What You Should Know
Macrocystidia cucumis is a common, inedible mushroom of the genus Macrocystidia, often found in large numbers on needle litter or moist soil. When fresh, it is a handsome mushroom, the cap translucent-striate, dark-brown to brownish-orange with a contrasting lighter margin. It soon fades, however, to an unattractive dingy-buff, but still can be recognized by a dark-brown, pruinose stipe and pinkish-brown spore print. Usually found in nutrient-rich soils among herbaceous plants in gardens and parks rather than in forests (although it can occur there, usually along trail sides).
The pinkish spores are suggestive of the family Entolomataceae, but members of this group have angular, not elliptical spores. It is sometimes confused with Flammulina velutipes another lignicolous species, but the latter lacks a cucumber odor and has white rather than pinkish-brown spores.
Other names: Cucumber Cap, Cucumber-scented Mushroom.
Macrocystidia cucumis Mushroom Identification
Saprobic; terrestrial; growing alone, gregariously or in troops in woods, disturbed ground, grassy areas, gardens, and so on; summer and fall (or winter in warm climates); fairly widely distributed in North America (documented in the Pacific Northwest, Illinois, Ohio, and Quebec) but seldom collected.
1-6 cm across; bell-shaped at first, becoming broadly bell-shaped, broadly convex, or nearly flat; smooth, silky, or very finely velvety; dark reddish-brown, often with a paler margin; fading with age.
Attached to the stem (sometimes by a notch); close; whitish, becoming yellowish to pinkish yellow.
Up to 8 cm long and 5 mm thick; more or less equal; dry; finely velvety; tough; colored like the cap, but paler above and darker below.
Odor and Taste
Odor strong, reminiscent of cucumbers or fish; taste mild or slightly fishy.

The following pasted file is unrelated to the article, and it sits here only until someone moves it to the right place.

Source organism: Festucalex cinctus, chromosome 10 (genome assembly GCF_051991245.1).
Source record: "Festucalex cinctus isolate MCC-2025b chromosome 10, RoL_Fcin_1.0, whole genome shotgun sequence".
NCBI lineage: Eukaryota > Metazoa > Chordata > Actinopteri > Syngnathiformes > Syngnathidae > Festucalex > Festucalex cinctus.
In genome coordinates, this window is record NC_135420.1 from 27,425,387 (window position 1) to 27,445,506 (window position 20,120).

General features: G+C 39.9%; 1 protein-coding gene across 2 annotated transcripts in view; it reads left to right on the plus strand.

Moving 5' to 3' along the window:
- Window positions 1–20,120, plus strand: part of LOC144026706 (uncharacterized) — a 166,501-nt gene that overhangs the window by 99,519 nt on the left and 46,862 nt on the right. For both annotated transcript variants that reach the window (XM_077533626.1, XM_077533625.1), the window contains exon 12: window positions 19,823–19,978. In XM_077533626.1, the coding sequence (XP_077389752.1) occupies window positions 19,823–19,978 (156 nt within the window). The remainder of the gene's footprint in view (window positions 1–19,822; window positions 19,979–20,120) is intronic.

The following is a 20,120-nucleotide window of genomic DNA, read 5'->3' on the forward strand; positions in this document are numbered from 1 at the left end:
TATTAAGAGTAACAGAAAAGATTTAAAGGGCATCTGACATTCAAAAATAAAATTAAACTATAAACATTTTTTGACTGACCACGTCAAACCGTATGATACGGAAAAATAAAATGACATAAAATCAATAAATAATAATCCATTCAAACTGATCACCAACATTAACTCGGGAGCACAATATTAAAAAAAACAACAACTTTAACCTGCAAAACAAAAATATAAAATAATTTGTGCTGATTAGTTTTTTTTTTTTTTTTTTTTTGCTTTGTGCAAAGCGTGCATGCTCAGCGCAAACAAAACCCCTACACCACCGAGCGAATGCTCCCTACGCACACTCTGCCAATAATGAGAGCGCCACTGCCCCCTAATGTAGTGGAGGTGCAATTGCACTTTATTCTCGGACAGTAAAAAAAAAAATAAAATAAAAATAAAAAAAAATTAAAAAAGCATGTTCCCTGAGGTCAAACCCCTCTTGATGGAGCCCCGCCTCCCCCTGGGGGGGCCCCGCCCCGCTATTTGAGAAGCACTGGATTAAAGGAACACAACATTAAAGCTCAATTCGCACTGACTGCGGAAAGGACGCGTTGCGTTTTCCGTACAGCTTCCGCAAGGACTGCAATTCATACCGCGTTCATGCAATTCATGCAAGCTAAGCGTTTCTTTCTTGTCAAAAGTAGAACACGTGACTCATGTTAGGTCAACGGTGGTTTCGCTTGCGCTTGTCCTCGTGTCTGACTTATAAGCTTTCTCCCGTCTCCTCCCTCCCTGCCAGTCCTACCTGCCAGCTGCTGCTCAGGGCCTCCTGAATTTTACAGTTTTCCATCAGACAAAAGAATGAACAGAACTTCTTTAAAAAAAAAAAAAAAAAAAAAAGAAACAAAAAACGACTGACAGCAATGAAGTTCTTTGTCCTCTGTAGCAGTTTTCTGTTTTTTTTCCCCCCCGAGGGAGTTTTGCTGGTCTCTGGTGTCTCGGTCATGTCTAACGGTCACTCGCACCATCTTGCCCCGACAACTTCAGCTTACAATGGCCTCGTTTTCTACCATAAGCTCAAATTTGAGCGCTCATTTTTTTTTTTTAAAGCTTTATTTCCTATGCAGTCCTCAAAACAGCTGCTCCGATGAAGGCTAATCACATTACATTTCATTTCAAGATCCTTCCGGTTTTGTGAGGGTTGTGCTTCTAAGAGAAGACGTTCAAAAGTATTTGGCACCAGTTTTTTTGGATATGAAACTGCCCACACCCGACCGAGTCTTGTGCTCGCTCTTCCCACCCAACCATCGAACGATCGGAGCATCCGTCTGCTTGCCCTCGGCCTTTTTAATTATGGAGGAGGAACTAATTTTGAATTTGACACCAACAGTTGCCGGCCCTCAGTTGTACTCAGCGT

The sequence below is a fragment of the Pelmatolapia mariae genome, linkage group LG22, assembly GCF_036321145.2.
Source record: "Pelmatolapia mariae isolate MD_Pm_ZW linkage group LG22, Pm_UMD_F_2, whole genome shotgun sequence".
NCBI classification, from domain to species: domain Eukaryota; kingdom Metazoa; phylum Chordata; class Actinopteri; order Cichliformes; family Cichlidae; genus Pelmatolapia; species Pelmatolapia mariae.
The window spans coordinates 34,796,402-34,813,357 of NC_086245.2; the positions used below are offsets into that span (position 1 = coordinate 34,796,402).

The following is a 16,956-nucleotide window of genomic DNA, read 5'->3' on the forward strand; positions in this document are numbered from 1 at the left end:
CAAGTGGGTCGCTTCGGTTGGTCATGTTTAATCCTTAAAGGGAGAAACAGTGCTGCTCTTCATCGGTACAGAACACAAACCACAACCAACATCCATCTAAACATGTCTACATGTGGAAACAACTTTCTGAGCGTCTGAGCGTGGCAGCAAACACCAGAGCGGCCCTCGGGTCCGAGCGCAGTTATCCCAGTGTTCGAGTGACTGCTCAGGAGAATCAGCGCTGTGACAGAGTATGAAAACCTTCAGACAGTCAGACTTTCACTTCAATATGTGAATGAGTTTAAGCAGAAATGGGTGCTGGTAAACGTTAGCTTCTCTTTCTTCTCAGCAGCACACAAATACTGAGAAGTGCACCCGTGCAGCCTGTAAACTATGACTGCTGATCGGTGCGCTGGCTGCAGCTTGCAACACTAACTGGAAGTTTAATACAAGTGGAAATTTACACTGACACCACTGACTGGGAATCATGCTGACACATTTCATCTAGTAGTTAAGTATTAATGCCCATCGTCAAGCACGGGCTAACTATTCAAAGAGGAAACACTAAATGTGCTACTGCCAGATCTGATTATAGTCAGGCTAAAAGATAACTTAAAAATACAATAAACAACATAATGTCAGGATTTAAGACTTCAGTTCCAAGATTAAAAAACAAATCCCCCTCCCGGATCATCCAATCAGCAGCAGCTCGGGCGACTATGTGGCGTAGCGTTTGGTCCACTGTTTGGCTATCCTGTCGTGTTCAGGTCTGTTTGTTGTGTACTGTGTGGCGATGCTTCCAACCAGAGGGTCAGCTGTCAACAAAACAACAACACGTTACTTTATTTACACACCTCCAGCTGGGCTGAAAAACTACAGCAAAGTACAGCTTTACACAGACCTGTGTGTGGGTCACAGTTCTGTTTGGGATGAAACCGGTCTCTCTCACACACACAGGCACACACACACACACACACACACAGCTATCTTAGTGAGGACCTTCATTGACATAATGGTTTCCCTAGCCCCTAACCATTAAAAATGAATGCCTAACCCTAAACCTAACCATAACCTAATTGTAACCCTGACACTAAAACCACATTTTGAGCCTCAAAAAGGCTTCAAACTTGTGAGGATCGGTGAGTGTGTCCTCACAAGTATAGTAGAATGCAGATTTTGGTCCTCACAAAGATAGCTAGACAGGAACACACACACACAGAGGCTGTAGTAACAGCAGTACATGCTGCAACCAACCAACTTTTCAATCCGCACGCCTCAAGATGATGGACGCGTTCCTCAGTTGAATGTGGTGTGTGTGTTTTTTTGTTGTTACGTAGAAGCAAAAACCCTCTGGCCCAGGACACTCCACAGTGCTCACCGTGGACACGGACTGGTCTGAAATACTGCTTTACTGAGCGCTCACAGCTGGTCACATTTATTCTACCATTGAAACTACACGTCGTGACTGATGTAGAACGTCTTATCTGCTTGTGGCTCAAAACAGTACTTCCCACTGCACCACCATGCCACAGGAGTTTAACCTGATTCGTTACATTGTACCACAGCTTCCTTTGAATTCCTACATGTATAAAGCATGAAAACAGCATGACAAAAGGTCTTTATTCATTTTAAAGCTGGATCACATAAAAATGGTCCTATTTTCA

Variable; whitish, pinkish, dirty yellowish, pale pinkish brown.
KOH dark olive, then gray on cap surface.
Spores 7-9 x 3-4.5 µ; smooth; elliptical; inamyloid. Enormous, lanceolate cystidia (up to 90 µ long and over 20 µ wide) on cap surface, gills, and stem surface.
Macrocystidia cucumis Look-Alikes
More viscid and grows on rotten wood; its gills are much paler than those of Cucumber Cap, and the cap usually flattens, whereas caps of Macrocystidia cuccumis tend to remain bell-shaped much longer.
A winter-fruiting species that appear on trees; it also has a dark and velvety stem but the cap is orange and does not smell of cucumber; its spore print is white.
Macrocystidia cucumis Taxonomy and Etymology
This saprobic fungus was described in the scientific literature in 1796 by Christiaan Hendrik Persoon, who gave it the binomial name Agaricus cucumis.
In 1934 French mycologist Marcel Josserand (1900-1992) transferred this species to its current genus, thus establishing its currently-accepted scientific name Macrocystidia cucumis.
Synonyms of Macrocystidia cucumis include Agaricus cucumis Pers., Agaricus nigripes Trog, Agaricus pisciodorus Ces., Naucoria cucumis (Pers) P. Kumm., Agaricus piceus Kalchbr., Nolanea nigripes (Trog) Gillet, Nolanea picea (Kalchbr.) Gillet, Nolanea pisciodora (Ces.) Gillet, and Naucoria cucumis var. leucospora J. E. Lange
Macrocystidia, the genus name, means 'possessing very large cystidia'. Cystidia (singular cystidium) are large, (usually inflated) sterile cells that occur in between the spore-bearing basidia, and in mushrooms of this genus, they are very big indeed.
The specific epithet cucumis comes from Latin and simply means 'of cucumber'.
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